Indian Journal of Ophthalmology

LETTERS TO THE EDITOR
Year
: 2018  |  Volume : 66  |  Issue : 6  |  Page : 883-

Comment on: Limited vitrectomy in phacomorphic glaucoma


Ishita Mehta1, Suvarna J Kalapad1, Tanvi Bhosale1, Suresh Ramchandani2,  
1 Department of Ophthalmology, MGM Medical College and Hospital, Navi Mumbai, Maharashtra, India
2 Department of Ophthalmology, Shivam Eye Clinic, Navi Mumbai, Maharashtra, India

Correspondence Address:
Dr. Ishita Mehta
Department of Ophthalmology, MGM Medical College and Hospital, PG Hostel, Kamothe, Navi Mumbai - 410 209, Maharashtra
India




How to cite this article:
Mehta I, Kalapad SJ, Bhosale T, Ramchandani S. Comment on: Limited vitrectomy in phacomorphic glaucoma.Indian J Ophthalmol 2018;66:883-883


How to cite this URL:
Mehta I, Kalapad SJ, Bhosale T, Ramchandani S. Comment on: Limited vitrectomy in phacomorphic glaucoma. Indian J Ophthalmol [serial online] 2018 [cited 2020 Jul 12 ];66:883-883
Available from: http://www.ijo.in/text.asp?2018/66/6/883/232840


Full Text



Dear Sir,

We read with great interest the article – “Limited vitrectomy in phacomorphic glaucoma” by Sachdev et al.[1] The article describes a very innovative technique, but we had a few doubts for which we would like clarifications and would like to give a few suggestions.

In the technique, it has been said that the cannula is passed transconjunctivally through the pars plana, posterior to the limbus in a quadrant opposite to the site of corneal incision,[1] though from the photographs it is evident that they are not exactly placed opposite to the incision.

The safest position for making a sclerotomy and placing a cannula would be inferotemporal in any corneal incision, be it temporal, superior, or very uncommonly superonasal.[2] Placing a cannula opposite to the incision, i.e., nasally in case of temporal incision, will increase the risk and chances of the cannula hitting the lids during phacoemulsification and causing inadvertent movement of the cannula with possible retinal damage.

The authors have mentioned that the vitreous is cut as and when it prolapses through the cannula. Does that mean that the cannula is not plugged while cataract extraction is carried out?

Convention teaches us that vitreous should be undisturbed as far as possible and during vitrectomy the probe should move toward the vitreous and not vice versa. This technique causes the vitreous to prolapse from the sclerotomy before it is cut. Does this not increase the traction at the vitreous base opposite to the sclerotomy site?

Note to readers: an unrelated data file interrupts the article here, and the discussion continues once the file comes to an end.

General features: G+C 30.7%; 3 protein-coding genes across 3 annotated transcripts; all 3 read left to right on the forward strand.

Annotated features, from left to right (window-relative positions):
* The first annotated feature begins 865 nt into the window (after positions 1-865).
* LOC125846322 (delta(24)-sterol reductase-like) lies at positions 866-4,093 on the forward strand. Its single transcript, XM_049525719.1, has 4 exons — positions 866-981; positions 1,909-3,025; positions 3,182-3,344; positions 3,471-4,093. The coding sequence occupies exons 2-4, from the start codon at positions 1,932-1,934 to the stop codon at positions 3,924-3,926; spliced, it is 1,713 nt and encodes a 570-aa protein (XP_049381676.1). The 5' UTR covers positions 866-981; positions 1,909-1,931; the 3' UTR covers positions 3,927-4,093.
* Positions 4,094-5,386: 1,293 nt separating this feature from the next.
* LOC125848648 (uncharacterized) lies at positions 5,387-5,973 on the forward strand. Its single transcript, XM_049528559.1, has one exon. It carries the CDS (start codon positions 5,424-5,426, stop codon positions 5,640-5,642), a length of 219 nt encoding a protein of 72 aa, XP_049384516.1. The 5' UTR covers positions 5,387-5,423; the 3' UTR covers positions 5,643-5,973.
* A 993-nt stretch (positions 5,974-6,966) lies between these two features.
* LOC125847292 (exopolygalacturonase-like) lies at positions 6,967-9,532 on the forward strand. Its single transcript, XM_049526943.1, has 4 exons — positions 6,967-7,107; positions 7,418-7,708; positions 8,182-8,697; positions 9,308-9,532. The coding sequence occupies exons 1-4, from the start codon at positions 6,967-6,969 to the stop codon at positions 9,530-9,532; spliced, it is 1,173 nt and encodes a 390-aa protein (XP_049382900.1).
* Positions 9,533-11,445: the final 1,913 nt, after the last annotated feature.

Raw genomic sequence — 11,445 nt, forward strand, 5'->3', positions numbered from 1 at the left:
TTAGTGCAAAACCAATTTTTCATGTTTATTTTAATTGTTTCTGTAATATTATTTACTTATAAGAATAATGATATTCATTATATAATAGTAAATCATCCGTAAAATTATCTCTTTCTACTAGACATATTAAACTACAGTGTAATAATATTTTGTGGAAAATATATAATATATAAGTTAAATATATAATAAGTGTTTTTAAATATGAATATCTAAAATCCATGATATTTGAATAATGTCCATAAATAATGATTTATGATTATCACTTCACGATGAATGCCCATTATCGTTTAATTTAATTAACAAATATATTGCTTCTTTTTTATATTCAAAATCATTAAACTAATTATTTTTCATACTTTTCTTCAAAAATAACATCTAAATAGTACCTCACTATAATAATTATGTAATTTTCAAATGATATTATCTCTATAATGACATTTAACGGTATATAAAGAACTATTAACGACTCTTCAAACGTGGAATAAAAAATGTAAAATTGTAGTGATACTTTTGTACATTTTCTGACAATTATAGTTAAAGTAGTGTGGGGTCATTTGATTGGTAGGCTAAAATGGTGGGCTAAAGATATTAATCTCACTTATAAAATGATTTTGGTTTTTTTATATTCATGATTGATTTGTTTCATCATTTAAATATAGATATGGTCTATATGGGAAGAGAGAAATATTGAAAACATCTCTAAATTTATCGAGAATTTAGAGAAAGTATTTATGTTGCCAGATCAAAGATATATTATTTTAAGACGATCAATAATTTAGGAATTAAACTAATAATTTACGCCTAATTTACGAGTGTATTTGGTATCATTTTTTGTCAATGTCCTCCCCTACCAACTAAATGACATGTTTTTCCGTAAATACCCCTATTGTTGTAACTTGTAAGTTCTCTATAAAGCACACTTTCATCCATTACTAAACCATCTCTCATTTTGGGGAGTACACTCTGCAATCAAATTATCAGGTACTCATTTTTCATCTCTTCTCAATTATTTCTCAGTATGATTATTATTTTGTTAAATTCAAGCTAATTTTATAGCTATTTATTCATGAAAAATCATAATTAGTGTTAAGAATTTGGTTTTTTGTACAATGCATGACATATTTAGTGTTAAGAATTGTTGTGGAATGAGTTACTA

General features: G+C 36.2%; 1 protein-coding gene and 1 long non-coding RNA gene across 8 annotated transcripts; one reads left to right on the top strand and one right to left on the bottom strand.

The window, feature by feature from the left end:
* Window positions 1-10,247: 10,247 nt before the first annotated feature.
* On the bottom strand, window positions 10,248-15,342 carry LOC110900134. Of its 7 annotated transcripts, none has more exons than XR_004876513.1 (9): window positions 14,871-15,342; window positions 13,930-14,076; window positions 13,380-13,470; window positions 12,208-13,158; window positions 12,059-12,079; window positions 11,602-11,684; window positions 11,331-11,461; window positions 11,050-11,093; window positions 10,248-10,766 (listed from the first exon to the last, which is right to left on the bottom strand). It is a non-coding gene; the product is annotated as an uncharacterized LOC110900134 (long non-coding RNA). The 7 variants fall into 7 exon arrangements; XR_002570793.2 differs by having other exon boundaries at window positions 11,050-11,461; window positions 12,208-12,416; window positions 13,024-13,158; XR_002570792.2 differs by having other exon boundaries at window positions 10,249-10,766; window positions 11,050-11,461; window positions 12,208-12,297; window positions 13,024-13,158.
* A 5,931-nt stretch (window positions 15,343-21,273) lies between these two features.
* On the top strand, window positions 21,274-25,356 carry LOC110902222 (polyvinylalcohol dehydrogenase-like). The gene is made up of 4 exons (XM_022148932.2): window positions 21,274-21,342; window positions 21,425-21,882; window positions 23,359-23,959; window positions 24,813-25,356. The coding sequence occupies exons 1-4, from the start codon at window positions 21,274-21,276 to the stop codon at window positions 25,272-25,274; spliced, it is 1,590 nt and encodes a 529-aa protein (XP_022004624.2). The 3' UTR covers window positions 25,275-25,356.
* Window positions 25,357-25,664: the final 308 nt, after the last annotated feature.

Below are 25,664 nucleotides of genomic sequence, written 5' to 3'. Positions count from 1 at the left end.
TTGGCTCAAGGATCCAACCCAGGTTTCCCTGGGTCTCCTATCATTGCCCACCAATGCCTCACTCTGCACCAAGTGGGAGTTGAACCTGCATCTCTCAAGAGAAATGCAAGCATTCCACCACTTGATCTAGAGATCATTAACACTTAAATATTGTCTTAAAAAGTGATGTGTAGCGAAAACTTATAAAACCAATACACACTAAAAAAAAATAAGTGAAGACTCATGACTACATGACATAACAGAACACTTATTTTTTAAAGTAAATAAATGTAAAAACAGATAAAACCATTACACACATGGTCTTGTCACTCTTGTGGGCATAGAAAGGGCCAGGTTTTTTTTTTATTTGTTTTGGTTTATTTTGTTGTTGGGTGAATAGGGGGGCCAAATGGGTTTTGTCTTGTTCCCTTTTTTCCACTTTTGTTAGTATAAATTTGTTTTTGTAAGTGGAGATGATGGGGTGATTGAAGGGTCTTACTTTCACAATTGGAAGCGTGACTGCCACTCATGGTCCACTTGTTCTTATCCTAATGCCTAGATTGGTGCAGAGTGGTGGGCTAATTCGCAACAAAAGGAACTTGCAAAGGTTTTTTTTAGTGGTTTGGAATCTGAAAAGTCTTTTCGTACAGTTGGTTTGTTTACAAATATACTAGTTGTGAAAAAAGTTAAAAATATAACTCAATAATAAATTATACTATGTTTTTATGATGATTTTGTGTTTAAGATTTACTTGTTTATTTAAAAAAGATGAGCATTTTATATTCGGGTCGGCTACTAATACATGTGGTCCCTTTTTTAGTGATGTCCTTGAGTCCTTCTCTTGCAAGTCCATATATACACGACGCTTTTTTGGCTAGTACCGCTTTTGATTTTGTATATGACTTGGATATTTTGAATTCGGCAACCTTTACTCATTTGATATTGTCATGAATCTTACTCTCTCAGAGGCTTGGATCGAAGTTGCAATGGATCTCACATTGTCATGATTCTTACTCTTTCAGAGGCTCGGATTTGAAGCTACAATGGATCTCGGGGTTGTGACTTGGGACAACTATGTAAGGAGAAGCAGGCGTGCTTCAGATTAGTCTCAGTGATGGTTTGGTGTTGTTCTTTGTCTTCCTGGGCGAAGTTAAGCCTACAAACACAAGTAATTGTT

Was a retinal examination done at the end of surgery or in the postoperative period to rule out any retinal tears? How many patients were treated in the above manner and were there any retinal complications seen in these patients?

The technique we follow is slightly different from the above. We place a valved cannula (which gets sealed after the instrument is removed – thus preventing vitreous prolapse) inferotemporally. A 23G cutter is inserted through the cannula and a limited vitrectomy is done to soften the eye and deepen the chamber. This is a blind procedure, but the risk of inadvertent retinal damage is very low.[3],[4] Phacoemulsification is carried out and whenever necessary a further limited vitrectomy is done to the extent necessary. The retina is examined at the end of surgery using a light pipe through the valved cannula and wide-angled viewing system before removing the cannula. If for some reason the retina is not fully evaluated due to small pupil, hazy media, etc., a detailed evaluation is done postoperatively whenever the opportunity arises. We have done a few cases like this with no retinal injury so far. It is fortunate that we do not see many cases which require this procedure.

Needless to say, a preoperative B-scan to ensure a normal posterior segment is done in each case.

Financial support and sponsorship

Nil.

Conflicts of interest

There are no conflicts of interest.

References

1Sachdev R, Gupta A, Narula R, Deshmukh R. Limited vitrectomy in phacomorphic glaucoma. Indian J Ophthalmol 2017;65:1422-4.
2Iwase T, Oveson BC, Jo YJ. Clear corneal vitrectomy combined with phacoemulsification and foldable intraocular lens implantation. Clin Exp Ophthalmol 2014;42:452-8.
3Le Rouic JF, Becquet F, Ducournau D. Does 23-gauge sutureless vitrectomy modify the risk of postoperative retinal detachment after macular surgery? A comparison with 20-gauge vitrectomy. Retina 2011;31:902-8.
4Gupta OP, Ho AC, Kaiser PK, Regillo CD, Chen S, Dyer DS, Dugel PU, Gupta S, Pollack JS. Short-term outcomes of 23-gauge pars plana vitrectomy. Am J Ophthalmol 2008;146:193-7.